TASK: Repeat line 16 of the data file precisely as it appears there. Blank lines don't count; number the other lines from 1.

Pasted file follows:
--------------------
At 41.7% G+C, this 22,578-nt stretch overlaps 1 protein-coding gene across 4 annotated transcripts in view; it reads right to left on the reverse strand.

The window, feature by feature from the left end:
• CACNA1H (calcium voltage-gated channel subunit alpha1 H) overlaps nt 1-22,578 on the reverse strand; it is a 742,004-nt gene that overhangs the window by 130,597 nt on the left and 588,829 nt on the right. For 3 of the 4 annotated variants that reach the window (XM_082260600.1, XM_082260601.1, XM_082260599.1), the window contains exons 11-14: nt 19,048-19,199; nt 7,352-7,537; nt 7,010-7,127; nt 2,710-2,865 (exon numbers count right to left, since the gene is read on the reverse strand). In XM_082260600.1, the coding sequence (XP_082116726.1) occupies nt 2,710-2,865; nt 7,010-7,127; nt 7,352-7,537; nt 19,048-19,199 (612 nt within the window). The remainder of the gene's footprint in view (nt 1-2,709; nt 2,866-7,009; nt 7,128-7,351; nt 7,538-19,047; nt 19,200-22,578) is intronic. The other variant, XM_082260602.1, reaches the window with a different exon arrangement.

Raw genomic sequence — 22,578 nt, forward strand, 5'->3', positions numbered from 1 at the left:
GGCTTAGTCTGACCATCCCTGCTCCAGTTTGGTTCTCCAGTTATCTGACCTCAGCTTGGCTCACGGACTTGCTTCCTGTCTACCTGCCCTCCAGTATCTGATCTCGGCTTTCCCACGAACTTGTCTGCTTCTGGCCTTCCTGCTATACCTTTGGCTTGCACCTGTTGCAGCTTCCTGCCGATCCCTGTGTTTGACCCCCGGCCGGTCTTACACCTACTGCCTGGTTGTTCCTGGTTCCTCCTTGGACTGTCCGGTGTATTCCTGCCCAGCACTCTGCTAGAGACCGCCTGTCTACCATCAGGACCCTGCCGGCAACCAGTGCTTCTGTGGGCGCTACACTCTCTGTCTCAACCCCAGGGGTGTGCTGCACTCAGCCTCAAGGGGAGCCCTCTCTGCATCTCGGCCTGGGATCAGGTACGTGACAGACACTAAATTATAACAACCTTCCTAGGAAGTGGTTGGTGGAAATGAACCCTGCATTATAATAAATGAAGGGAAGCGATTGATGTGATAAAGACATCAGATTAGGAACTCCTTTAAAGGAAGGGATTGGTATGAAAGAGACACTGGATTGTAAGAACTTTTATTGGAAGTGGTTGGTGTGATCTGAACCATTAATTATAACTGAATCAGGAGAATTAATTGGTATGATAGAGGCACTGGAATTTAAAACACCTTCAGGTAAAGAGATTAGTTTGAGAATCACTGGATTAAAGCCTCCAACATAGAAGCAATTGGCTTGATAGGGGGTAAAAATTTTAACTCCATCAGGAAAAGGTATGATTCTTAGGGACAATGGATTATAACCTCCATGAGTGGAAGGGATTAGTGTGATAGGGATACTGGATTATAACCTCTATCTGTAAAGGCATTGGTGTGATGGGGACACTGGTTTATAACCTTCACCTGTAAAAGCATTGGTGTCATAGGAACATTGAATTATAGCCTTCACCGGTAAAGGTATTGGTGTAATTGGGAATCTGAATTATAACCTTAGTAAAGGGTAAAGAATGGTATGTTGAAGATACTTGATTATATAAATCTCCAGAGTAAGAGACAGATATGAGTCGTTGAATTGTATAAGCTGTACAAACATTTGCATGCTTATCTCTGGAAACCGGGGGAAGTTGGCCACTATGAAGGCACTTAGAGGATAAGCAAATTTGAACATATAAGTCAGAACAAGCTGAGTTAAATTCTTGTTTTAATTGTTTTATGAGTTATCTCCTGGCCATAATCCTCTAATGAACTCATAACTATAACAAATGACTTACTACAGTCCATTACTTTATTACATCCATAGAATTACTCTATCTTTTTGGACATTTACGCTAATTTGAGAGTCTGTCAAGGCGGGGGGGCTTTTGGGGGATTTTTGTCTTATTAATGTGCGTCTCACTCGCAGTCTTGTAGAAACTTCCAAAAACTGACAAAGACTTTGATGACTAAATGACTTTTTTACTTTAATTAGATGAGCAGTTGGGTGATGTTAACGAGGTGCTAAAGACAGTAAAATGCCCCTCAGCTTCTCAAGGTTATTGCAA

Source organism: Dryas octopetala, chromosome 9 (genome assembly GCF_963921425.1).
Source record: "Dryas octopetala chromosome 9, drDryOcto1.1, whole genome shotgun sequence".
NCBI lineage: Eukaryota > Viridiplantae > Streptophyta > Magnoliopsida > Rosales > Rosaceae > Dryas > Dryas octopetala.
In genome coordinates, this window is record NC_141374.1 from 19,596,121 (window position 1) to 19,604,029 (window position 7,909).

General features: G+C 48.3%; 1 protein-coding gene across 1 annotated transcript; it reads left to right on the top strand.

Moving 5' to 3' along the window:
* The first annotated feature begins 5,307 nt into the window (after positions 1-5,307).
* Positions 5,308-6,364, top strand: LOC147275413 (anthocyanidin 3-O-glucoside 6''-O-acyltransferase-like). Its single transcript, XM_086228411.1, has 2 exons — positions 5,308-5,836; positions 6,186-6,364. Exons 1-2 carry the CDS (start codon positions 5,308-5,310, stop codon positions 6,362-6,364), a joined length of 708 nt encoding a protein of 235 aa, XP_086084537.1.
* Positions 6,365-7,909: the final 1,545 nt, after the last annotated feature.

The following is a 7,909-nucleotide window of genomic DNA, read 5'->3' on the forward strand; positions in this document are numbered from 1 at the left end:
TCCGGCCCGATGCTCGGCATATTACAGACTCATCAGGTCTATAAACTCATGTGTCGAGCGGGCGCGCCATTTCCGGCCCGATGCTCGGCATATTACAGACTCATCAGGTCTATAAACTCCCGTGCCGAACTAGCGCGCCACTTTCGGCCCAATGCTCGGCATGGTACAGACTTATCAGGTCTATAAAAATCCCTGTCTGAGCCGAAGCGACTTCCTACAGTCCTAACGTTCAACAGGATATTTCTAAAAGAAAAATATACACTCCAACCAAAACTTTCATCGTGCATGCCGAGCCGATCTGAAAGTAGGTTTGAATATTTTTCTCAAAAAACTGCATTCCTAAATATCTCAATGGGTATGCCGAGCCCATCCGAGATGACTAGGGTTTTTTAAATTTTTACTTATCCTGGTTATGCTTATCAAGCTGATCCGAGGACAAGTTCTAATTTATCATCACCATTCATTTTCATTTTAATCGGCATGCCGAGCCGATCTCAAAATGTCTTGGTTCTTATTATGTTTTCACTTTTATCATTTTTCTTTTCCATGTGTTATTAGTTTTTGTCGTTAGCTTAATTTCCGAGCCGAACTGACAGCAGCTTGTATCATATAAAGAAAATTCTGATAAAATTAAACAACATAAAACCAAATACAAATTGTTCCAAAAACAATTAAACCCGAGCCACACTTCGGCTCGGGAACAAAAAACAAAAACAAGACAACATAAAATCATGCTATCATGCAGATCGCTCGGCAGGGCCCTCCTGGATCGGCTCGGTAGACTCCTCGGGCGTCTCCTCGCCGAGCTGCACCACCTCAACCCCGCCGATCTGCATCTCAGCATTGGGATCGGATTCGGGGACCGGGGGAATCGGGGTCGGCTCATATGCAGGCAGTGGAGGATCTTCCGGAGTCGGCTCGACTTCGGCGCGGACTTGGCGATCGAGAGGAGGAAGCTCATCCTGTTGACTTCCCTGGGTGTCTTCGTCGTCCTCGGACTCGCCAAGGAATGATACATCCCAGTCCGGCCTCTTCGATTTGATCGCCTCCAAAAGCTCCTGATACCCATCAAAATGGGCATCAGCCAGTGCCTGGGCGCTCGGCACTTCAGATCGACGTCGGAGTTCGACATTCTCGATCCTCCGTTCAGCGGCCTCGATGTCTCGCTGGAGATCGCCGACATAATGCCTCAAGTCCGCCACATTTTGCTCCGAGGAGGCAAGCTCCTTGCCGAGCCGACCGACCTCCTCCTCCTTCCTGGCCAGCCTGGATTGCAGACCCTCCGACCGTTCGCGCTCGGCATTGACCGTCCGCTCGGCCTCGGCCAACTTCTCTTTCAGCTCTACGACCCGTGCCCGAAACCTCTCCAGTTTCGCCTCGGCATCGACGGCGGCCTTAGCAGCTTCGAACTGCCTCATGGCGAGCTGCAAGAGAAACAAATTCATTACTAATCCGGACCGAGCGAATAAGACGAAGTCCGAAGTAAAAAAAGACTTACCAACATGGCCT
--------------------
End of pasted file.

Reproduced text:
TCCGGCCCGATGCTCGGCATATTACAGACTCATCAGGTCTATAAACTCATGTGTCGAGCGGGCGCGCCATTTCCGGCCCGATGCTCGGCATATTACAGACTCATCAGGTCTATAAACTCCCGTGCCGAACTAGCGCGCCACTTTCGGCCCAATGCTCGGCATGGTACAGACTTATCAGGTCTATAAAAATCCCTGTCTGAGCCGAAGCGACTTCCTACAGTCCTAACGTTCAACAGGATATTTCTAAAAGAAAAATATACACTCCAACCAAAACTTTCATCGTGCATGCCGAGCCGATCTGAAAGTAGGTTTGAATATTTTTCTCAAAAAACTGCATTCCTAAATATCTCAATGGGTATGCCGAGCCCATCCGAGATGACTAGGGTTTTTTAAATTTTTACTTATCCTGGTTATGCTTATCAAGCTGATCCGAGGACAAGTTCTAATTTATCATCACCATTCATTTTCATTTTAATCGGCATGCCGAGCCGATCTCAAAATGTCTTGGTTCTTATTATGTTTTCACTTTTATCATTTTTCTTTTCCATGTGTTATTAGTTTTTGTCGTTAGCTTAATTTCCGAGCCGAACTGACAGCAGCTTGTATCATATAAAGAAAATTCTGATAAAATTAAACAACATAAAACCAAATACAAATTGTTCCAAAAACAATTAAACCCGAGCCACACTTCGGCTCGGGAACAAAAAACAAAAACAAGACAACATAAAATCATGCTATCATGCAGATCGCTCGGCAGGGCCCTCCTGGATCGGCTCGGTAGACTCCTCGGGCGTCTCCTCGCCGAGCTGCACCACCTCAACCCCGCCGATCTGCATCTCAGCATTGGGATCGGATTCGGGGACCGGGGGAATCGGGGTCGGCTCATATGCAGGCAGTGGAGGATCTTCCGGAGTCGGCTCGACTTCGGCGCGGACTTGGCGATCGAGAGGAGGAAGCTCATCCTGTTGACTTCCCTGGGTGTCTTCGTCGTCCTCGGACTCGCCAAGGAATGATACATCCCAGTCCGGCCTCTTCGATTTGATCGCCTCCAAAAGCTCCTGATACCCATCAAAATGGGCATCAGCCAGTGCCTGGGCGCTCGGCACTTCAGATCGACGTCGGAGTTCGACATTCTCGATCCTCCGTTCAGCGGCCTCGATGTCTCGCTGGAGATCGCCGACATAATGCCTCAAGTCCGCCACATTTTGCTCCGAGGAGGCAAGCTCCTTGCCGAGCCGACCGACCTCCTCCTCCTTCCTGGCCAGCCTGGATTGCAGACCCTCCGACCGTTCGCGCTCGGCATTGACCGTCCGCTCGGCCTCGGCCAACTTCTCTTTCAGCTCTACGACCCGTGCCCGAAACCTCTCCAGTTTCGCCTCGGCATCGACGGCGGCCTTAGCAGCTTCGAACTGCCTCATGGCGAGCTGCAAGAGAAACAAATTCATTACTAATCCGGACCGAGCGAATAAGACGAAGTCCGAAGTAAAAAAAGACTTACCAACATGGCCT